Criminal celebrities help Australia’s biggest wine producer fill the Chinese vacuum
Australia’s biggest wine producer has moved to offset the crushing impact of Chinese tariffs on the country’s wine industry by hiring famous criminals to carve out a stronger position in the US luxury market.
Treasury Wine Estates, best known for its Penfolds and Wolf Blass brands, attributed the surge in U.S. sales to the success of its more expensive brands, including 19 Crimes, a collaboration with rapper Snoop Dogg and former stockbroker turned media mogul Martha Stewart.
19 Crimes sells wine with Australian convict stories and has adapted the concept to the United States by collaborating with convicted celebrities. “Martha’s Chard” launched under the 19 Crimes brand in January following two launches of Snoop Dogg, a Syrah-Zinfandel blend and a rosé, since 2020.
Tim Ford, chief executive of TWE, said the U.S. luxury wine market is now an integral part of the winemaker’s A$9 billion (US$6.5 billion) growth strategy after the collapse of its sales in China following the introduction of high tariffs. on Australian wine.
“The United States is the largest growing luxury wine market in the world. It’s a great market,” Ford said in an interview with the Financial Times. He said the company was “on track” to reallocate luxury wine originally intended for China to other markets, a process estimated to take three years.
Sales outside China in Hong Kong, Singapore, Taiwan, Malaysia and Thailand were up 119%, Ford said.
Branded alcohol is a rapidly growing segment in the beverage market. Successful launches include actor Dan Aykroyd’s Crystal Head vodka and heavy metal band Iron Maiden’s Trooper range of beers. Premium tequila brand Casamigos, co-founded by actor George Clooney, was sold to Diageo for $700 million in 2017.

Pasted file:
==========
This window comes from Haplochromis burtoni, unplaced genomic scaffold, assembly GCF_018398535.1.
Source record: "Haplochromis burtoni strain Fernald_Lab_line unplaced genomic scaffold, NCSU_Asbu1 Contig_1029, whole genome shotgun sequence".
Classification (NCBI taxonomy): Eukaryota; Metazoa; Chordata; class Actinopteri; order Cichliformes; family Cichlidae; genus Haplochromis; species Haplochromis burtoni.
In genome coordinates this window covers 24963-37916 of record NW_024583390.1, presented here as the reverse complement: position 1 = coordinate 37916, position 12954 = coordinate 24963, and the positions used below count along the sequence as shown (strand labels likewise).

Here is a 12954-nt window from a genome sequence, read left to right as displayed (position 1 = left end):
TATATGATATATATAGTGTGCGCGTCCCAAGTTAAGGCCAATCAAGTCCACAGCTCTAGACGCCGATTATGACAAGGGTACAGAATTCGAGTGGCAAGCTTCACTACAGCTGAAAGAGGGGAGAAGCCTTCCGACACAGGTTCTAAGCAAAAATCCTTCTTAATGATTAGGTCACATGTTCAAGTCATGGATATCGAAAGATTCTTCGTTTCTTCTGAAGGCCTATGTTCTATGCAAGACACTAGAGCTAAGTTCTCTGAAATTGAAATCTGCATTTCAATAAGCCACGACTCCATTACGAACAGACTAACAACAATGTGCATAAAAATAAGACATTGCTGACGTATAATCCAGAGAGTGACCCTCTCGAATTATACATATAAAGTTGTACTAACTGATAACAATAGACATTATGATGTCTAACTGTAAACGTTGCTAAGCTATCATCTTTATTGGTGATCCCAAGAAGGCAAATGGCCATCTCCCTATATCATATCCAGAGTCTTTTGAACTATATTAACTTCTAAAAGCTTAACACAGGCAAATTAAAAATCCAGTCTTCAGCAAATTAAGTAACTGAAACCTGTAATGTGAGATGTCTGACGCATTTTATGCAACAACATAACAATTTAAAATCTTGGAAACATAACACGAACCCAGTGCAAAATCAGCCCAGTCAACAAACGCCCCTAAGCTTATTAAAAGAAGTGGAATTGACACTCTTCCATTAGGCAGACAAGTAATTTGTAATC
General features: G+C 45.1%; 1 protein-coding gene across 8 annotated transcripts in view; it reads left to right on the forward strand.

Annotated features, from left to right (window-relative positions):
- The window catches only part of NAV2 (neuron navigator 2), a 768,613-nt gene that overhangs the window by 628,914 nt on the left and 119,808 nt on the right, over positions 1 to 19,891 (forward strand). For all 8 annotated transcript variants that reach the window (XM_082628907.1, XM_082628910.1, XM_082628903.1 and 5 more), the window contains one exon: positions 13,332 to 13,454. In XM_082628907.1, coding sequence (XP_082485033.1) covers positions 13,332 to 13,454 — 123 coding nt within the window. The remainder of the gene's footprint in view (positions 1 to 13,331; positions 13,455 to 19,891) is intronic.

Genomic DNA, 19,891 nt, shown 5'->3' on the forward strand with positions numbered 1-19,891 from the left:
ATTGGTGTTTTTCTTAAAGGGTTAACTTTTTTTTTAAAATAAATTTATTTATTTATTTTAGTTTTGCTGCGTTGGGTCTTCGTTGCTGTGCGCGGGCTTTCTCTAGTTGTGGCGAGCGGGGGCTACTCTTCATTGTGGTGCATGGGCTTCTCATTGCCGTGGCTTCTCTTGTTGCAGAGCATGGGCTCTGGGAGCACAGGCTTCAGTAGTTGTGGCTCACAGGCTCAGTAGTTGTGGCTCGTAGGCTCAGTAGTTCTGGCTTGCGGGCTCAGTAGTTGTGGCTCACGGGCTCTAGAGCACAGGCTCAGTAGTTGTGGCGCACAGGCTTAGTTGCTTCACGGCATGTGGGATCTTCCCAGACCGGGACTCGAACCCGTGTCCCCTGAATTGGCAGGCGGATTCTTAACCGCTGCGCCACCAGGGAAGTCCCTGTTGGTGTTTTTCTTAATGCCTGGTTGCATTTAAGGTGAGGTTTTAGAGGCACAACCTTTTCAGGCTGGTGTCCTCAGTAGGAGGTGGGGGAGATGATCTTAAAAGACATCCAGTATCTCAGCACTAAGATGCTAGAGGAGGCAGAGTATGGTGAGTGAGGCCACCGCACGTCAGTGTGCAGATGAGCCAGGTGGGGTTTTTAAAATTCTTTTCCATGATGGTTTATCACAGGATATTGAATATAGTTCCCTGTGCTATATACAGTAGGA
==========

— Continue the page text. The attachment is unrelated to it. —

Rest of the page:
The pivot to the United States followed the imposition of a 175.6% tariff on Australian wine by Chinese authorities in November 2020. Ford said China had been its “most important market and most lucrative” with luxury brand Penfolds popular with well-heeled consumers in the countryside.
Sales in China slumped to just A$2 million from A$78 million in the second half of 2021, driving TWE’s net profit down 7.5% to A$109 million in the period. Trade body Wine Australia said this month that Australian wine exports to China last year fell 93% to A$29 million.
This collapse in demand combined with a bumper harvest has led to a glut of red grapes in Australia’s wine regions as farmers face the prospect of lower prices or wasted stocks in 2022. “It will be a tough vintage for producers, no doubt,” Ford said.
Still, Ford was adamant that Penfolds had a future in China – a market where counterfeit versions of its wine appear under brands such as “Benfolds” – despite the imposition of tariffs. TWE has left 100 employees, including the head of the Penfolds unit, in Shanghai and is working to export French and American variants of the wine to the country.
“We are not moving away from China,” he said, adding that the company was in the midst of a “transition period” where it is finding new ways to supply Chinese consumers.
The tension with China has forced Australian winemakers to improve sales in other markets, including the UK and the US.
Ford said the US market, which TWE entered in 1990 as part of the Foster empire, was “a problem”. At the time, she owned brands that sold under $10 with low profit levels.
He has since sold them and last year paid A$434 million to acquire Frank Family Vineyards in Napa Valley as he seeks to set up a ‘sister’ company Penfolds in California.
As Australia lifts its strict Covid-19 restrictions, Ford is expected to travel to the United States in the coming weeks, his first overseas trip since being appointed chief executive in July 2020. He joked “I still managed to get to Adelaide.”
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